2022 CHAViC Summer Seminar

On Stage: Spectacle in Nineteenth-Century America

“All the world’s a stage,” wrote William Shakespeare, and so it seemed across the cultural landscape of the nineteenth-century United States. The 2022 Center for Historic American Visual Culture (CHAViC) seminar will focus on visual and material cultures of theater and related histories of spectacle and spectatorship. Interdisciplinary in subject and scope, the seminar welcomes emerging and senior scholars across multiple fields.

Seminar participants will explore theater as a lens for understanding larger practices and ideas of performance and related subjects, including labor, technology, race, and print culture. Workshops and guest lectures will highlight the extraordinary collections at AAS, including engravings, lithographs, photographs, promptbooks, playbills, musical scores, broadsides, periodicals, and ephemera such as theater tickets and trade cards.

Topics will include the spaces, sites, and mechanics of theatrical spectacle, including playhouses, museums, panoramas, public streets, optical technologies, set design, costume design, historical reenactments, and tableau vivants.

The seminar’s leader will be Wendy Bellion, professor and Sewell C. Biggs Chair of American Art History at the University of Delaware. She is the author of the awardwinning Citizen Spectator: Art, Illusion, and Visual Perception in Early National America (2011) and Iconoclasm in New York: Revolution to Reenactment (2019).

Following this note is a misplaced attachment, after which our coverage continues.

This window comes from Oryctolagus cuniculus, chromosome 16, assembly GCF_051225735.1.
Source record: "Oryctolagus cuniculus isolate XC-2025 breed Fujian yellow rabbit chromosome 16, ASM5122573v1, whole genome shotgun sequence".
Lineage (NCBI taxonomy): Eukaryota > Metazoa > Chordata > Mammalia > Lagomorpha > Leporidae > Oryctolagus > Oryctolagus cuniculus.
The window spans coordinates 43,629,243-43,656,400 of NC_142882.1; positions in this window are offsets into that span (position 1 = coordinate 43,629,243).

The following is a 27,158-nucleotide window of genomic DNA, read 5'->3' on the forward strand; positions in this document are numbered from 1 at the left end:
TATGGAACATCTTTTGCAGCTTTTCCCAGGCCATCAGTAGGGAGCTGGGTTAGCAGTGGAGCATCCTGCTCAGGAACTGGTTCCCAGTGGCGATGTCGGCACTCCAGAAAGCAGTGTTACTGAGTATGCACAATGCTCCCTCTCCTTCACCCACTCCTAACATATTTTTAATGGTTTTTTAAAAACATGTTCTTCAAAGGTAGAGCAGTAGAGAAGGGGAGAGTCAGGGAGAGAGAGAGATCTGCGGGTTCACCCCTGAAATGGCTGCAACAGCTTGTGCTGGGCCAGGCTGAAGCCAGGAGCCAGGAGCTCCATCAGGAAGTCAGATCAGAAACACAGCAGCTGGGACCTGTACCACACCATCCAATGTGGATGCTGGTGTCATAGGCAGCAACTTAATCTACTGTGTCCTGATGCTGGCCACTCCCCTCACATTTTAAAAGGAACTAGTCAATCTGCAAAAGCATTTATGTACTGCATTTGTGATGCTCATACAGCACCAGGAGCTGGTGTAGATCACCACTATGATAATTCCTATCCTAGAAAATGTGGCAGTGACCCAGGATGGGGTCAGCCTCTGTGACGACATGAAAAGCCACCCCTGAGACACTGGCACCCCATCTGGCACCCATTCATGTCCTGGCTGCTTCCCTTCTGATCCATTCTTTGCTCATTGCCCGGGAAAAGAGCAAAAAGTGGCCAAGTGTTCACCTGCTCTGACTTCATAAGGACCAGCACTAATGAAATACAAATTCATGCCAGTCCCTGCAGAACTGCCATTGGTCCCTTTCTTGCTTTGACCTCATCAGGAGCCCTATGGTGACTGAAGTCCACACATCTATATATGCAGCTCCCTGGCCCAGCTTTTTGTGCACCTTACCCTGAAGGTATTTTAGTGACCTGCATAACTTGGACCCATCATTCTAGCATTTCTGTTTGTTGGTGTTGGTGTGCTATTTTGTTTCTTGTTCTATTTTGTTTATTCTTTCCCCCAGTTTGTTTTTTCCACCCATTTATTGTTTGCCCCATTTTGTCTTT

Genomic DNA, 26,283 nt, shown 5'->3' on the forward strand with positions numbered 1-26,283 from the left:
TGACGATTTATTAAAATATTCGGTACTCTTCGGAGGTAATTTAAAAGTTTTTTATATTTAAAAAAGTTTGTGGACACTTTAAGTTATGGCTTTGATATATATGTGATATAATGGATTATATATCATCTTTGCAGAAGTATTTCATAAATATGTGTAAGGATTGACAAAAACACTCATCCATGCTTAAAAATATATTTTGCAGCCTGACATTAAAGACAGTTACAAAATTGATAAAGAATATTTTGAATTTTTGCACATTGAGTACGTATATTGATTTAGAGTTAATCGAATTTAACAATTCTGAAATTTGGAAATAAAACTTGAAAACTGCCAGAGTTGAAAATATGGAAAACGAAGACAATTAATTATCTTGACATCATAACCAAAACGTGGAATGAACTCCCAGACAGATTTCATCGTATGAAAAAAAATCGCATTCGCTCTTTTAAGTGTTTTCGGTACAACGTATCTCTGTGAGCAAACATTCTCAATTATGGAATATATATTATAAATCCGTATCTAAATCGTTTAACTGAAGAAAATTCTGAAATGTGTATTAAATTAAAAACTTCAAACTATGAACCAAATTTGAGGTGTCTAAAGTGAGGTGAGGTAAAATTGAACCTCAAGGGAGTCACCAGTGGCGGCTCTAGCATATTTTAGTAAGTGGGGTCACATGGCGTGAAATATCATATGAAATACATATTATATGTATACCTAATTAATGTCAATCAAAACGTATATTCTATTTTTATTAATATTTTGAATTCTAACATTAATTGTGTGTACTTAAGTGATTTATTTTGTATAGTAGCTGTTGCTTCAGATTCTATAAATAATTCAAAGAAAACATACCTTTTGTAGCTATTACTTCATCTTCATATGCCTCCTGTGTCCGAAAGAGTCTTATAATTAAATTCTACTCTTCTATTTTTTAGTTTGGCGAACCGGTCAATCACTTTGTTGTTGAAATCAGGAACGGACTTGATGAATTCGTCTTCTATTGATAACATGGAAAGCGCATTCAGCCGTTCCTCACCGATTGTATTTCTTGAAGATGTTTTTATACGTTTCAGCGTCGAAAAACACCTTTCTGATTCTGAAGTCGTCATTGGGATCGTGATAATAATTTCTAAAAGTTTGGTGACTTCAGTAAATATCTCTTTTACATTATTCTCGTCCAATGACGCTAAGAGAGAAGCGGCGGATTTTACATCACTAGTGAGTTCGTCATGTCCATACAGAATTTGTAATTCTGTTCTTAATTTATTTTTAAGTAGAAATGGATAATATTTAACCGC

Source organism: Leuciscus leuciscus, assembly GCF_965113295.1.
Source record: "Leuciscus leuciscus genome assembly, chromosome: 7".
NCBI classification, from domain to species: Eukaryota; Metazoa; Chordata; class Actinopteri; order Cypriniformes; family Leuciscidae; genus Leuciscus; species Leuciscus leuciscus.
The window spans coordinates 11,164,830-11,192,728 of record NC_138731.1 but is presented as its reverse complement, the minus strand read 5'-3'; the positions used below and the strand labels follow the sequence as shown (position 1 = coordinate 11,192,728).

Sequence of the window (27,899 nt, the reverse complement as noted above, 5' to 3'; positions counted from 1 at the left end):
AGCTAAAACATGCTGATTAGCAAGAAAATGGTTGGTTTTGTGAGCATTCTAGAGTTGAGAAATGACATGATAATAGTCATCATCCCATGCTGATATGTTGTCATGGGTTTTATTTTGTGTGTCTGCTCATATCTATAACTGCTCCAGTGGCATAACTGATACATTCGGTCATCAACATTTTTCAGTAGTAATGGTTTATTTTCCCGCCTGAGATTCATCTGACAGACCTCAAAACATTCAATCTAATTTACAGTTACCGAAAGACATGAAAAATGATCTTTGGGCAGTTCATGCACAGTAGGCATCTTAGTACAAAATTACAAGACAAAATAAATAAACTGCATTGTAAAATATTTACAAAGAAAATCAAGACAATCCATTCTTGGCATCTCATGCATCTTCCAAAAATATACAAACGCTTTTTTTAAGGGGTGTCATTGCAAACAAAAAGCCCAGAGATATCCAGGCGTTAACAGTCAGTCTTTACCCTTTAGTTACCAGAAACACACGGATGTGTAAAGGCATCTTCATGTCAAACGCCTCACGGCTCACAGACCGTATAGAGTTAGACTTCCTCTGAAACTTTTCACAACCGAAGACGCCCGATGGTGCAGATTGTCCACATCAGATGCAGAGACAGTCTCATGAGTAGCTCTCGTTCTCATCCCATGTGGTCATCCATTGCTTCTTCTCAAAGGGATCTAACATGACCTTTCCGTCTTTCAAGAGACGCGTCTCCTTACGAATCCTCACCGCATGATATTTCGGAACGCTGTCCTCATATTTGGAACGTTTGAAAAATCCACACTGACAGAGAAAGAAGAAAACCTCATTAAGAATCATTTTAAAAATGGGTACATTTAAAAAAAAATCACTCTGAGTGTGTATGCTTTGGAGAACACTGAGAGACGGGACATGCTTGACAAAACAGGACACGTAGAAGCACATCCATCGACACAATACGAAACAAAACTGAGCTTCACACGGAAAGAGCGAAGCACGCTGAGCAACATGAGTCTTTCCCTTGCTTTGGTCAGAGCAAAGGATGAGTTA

The seminar will be held from Sunday, June 26, through Friday, July 1, 2022, at the American Antiquarian Society in Worcester, Massachusetts. Participation is intended for college and university faculty as well as graduate students and museum professionals.

Faculty

The seminar leader will be Wendy Bellion, Professor and Sewell C. Biggs Chair of American Art History at the University of Delaware. She is the author of the award-winning Citizen Spectator: Art, Illusion, and Visual Perception in Early National America (2011) and Iconoclasm in New York: Revolution to Reenactment (2019).

Guest faculty will include:

Bethany Hughes, Assistant Professor of American Culture, University of Michigan

Douglas A. Jones, Jr., Associate Professor of English, Rutgers University, and author of The Captive Stage: Performance and the Proslavery Imagination of the Antebellum North (2014).

Joseph Roach, Sterling Emeritus Professor of Theater, Emeritus Professor of English, Yale University, publications include Cities of the Dead: Circum-Atlantic Performance (1996) and It (2007).

 

Center for Historic American Visual Culture (CHAViC)

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Hours
By appointment:
Monday: 9-5
Tuesday: 10-5
Wednesday: 9-5
Thursday: 9-5
Friday: 9-5

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